Norfolk & Western No. 611 in Pennsylvania: The thought makes me smile... and dig out old pictures

Posted by Jim Wrinn
on Wednesday, August 21, 2019

Norfolk & Western No. 611 arrives today at a new venue: Pennsylvania’s hallowed Strasburg Rail Road. This will be a nice change of pace for the Class J, and it will allow it to spend time with another N&W veteran, M Class 4-8-0 No. 475. I expect those two have some tales to tell each other about how life has been for the last 60 years or so. 

 

While having No. 611 on the mainline is preferable, conditions in 2019 beyond the control of just about any railroad CEO (at the top of the list: focus on the operating ratio, Wall Street demanding Precision Scheduled Railroading, traffic is off) make it improbably that the engine would run at all. That Norfolk Southern would see fit to ferry the engine behind a diesel from Roanoke to Strasburg is at least a nod to the engine’s importance to the company’s history and a desire to keep it going for the future. 

 

My schedule will likely keep me away from Pennsylvania this fall, so I won’t get to see No. 611 at Groff’s Grove, or saluting a passing Amtrak train at Lehman Place. So, I’ll revel in some favorite photos from recent years.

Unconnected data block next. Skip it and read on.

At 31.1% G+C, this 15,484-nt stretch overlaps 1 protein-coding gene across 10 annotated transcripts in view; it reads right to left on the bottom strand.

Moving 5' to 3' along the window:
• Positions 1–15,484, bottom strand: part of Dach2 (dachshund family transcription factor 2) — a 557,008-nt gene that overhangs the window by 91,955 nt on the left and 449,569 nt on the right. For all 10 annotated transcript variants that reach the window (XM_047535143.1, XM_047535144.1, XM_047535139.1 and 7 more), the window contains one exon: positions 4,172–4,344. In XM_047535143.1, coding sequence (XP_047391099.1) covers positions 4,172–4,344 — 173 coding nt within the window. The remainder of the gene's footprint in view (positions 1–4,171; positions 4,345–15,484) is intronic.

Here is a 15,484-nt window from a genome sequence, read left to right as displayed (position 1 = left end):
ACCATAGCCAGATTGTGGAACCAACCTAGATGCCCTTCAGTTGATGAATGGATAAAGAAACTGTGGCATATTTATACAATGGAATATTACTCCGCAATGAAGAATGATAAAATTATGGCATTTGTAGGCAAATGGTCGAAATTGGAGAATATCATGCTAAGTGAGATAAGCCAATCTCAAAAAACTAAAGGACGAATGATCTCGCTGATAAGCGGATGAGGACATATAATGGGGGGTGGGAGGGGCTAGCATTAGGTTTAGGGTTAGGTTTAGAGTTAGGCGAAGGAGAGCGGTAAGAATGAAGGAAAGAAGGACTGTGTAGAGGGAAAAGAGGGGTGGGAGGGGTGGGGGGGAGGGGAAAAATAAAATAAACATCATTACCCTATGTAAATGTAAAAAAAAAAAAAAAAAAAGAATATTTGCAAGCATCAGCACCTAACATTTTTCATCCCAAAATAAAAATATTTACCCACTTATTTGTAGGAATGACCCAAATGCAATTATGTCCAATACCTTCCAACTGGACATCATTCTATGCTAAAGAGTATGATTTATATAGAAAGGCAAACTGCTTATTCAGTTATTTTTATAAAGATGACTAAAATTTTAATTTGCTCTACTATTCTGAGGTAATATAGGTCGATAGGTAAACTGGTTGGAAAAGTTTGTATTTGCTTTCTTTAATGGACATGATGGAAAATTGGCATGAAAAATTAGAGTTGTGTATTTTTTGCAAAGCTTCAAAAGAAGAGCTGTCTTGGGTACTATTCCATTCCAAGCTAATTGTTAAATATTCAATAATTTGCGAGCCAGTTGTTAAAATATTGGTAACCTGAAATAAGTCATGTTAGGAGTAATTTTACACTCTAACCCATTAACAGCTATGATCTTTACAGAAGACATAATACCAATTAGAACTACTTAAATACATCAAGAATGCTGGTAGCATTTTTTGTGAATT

I’ve photographed No. 611 thousands of times since 1982 when my pal Jim King and I left my dorm room at UNC-Chapel Hill at 2 a.m. and drove to Salisbury, N.C., to make night photos of it on its inaugural run. But this may be one of my favorites. The engine is on a Spencer-Lynchburg excursion in April 2016. The curve at Sycamore, Va., just north of Gretna, is well lit. The main rod is down. The smoke is high. All is right. 

 

 

 

 

 

We posed this shot at N.C. Transportation Museum, where I’ve been a volunteer since 1986, for a group of photographers. The crossing, the REA truck, the car, and the engine all spoke to me. 

 

 

I liked this image of N&W GP9 No. 620, standing in for one of its passenger Geep sisters in the 500-class, in Tuscan red. The late Robert Claytor, NS chairman, had donated the paint back in 1986 and we were happy to give the engine a fresh look at Spencer. Today, it’s been returned to its traditional black garb. But it sure did look good in red next to No. 611

 

The term, “in the dog house” got new meaning when we placed a genuine N&W tender brakeman’s shack on the tender of the J for a few photos of her hauling a freight consist as Js did at the end of their careers. It was rare the day we did that in April 2016. It’s even more rare today. 

 

 

 

 

 

 

 

 

 

 

 

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